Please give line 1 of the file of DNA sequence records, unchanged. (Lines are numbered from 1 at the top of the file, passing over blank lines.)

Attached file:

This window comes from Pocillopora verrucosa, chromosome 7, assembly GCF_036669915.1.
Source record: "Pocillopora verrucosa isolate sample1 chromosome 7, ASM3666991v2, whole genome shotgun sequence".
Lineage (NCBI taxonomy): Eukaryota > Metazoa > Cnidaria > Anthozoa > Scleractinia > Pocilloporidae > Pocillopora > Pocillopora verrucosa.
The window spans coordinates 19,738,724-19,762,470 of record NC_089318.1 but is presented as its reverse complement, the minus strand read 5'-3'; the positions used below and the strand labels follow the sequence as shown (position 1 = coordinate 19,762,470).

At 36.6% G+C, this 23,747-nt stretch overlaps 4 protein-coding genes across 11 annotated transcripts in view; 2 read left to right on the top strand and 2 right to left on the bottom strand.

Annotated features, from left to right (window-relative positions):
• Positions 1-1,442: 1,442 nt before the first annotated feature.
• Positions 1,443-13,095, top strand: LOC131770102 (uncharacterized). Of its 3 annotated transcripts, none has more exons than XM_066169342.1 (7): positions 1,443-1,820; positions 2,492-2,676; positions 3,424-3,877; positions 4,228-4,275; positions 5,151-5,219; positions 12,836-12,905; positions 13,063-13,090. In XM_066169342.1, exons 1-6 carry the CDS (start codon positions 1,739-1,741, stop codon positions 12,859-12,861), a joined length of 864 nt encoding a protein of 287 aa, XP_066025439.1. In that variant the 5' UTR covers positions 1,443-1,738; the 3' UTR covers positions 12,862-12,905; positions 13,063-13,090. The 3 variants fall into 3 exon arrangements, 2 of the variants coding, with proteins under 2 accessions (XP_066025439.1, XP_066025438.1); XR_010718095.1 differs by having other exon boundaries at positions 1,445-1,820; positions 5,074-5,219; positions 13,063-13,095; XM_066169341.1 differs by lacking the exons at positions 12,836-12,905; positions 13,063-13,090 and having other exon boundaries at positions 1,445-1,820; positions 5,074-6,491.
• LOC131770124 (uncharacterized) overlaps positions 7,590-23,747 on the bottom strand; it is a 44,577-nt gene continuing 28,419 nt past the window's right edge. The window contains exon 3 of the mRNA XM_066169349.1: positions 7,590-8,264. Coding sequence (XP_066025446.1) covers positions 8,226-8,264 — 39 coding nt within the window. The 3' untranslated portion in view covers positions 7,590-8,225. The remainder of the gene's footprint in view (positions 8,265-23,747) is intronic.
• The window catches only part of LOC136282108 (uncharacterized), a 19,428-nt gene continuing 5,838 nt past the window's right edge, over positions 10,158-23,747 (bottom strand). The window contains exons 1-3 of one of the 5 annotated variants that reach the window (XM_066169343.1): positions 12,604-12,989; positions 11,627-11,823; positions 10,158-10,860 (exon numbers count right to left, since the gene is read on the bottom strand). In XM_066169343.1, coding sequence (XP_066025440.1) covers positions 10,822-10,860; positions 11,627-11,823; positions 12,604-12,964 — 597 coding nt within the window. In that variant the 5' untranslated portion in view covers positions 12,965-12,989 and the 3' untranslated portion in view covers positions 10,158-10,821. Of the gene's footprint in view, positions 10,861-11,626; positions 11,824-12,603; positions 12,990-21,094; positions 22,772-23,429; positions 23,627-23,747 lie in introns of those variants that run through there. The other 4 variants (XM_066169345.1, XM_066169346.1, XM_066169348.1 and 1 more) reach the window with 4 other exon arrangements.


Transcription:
This window comes from Pocillopora verrucosa, chromosome 7, assembly GCF_036669915.1.